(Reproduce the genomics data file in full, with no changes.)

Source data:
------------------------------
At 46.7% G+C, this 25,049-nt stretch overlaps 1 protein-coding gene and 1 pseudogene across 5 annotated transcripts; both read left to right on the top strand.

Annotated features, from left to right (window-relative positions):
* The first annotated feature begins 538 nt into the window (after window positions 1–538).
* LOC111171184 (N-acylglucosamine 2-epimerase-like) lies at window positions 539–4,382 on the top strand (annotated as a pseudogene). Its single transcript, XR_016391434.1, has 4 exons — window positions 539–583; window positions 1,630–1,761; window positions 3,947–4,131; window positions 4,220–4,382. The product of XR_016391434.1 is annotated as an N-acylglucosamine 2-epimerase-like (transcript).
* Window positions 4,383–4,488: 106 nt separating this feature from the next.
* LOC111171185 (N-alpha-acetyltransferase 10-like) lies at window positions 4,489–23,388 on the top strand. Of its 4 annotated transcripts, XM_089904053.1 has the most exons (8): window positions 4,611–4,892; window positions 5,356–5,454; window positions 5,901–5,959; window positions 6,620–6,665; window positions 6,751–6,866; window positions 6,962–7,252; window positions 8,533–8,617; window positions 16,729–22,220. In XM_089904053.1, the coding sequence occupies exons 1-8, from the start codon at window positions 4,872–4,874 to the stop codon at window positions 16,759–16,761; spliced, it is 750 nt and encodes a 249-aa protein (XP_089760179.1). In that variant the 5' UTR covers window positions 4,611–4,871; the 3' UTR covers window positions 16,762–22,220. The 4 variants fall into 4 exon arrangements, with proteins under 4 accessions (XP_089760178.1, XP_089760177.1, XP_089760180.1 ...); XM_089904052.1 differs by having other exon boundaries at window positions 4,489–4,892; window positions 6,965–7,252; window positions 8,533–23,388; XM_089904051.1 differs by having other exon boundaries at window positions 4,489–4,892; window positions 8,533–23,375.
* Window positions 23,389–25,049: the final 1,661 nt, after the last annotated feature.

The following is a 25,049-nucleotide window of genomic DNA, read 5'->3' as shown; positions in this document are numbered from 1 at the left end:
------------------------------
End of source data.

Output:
At 46.7% G+C, this 25,049-nt stretch overlaps 1 protein-coding gene and 1 pseudogene across 5 annotated transcripts; both read left to right on the top strand.

Annotated features, from left to right (window-relative positions):
* The first annotated feature begins 538 nt into the window (after window positions 1–538).
* LOC111171184 (N-acylglucosamine 2-epimerase-like) lies at window positions 539–4,382 on the top strand (annotated as a pseudogene). Its single transcript, XR_016391434.1, has 4 exons — window positions 539–583; window positions 1,630–1,761; window positions 3,947–4,131; window positions 4,220–4,382. The product of XR_016391434.1 is annotated as an N-acylglucosamine 2-epimerase-like (transcript).
* Window positions 4,383–4,488: 106 nt separating this feature from the next.
* LOC111171185 (N-alpha-acetyltransferase 10-like) lies at window positions 4,489–23,388 on the top strand. Of its 4 annotated transcripts, XM_089904053.1 has the most exons (8): window positions 4,611–4,892; window positions 5,356–5,454; window positions 5,901–5,959; window positions 6,620–6,665; window positions 6,751–6,866; window positions 6,962–7,252; window positions 8,533–8,617; window positions 16,729–22,220. In XM_089904053.1, the coding sequence occupies exons 1-8, from the start codon at window positions 4,872–4,874 to the stop codon at window positions 16,759–16,761; spliced, it is 750 nt and encodes a 249-aa protein (XP_089760179.1). In that variant the 5' UTR covers window positions 4,611–4,871; the 3' UTR covers window positions 16,762–22,220. The 4 variants fall into 4 exon arrangements, with proteins under 4 accessions (XP_089760178.1, XP_089760177.1, XP_089760180.1 ...); XM_089904052.1 differs by having other exon boundaries at window positions 4,489–4,892; window positions 6,965–7,252; window positions 8,533–23,388; XM_089904051.1 differs by having other exon boundaries at window positions 4,489–4,892; window positions 8,533–23,375.
* Window positions 23,389–25,049: the final 1,661 nt, after the last annotated feature.

The following is a 25,049-nucleotide window of genomic DNA, read 5'->3' as shown; positions in this document are numbered from 1 at the left end: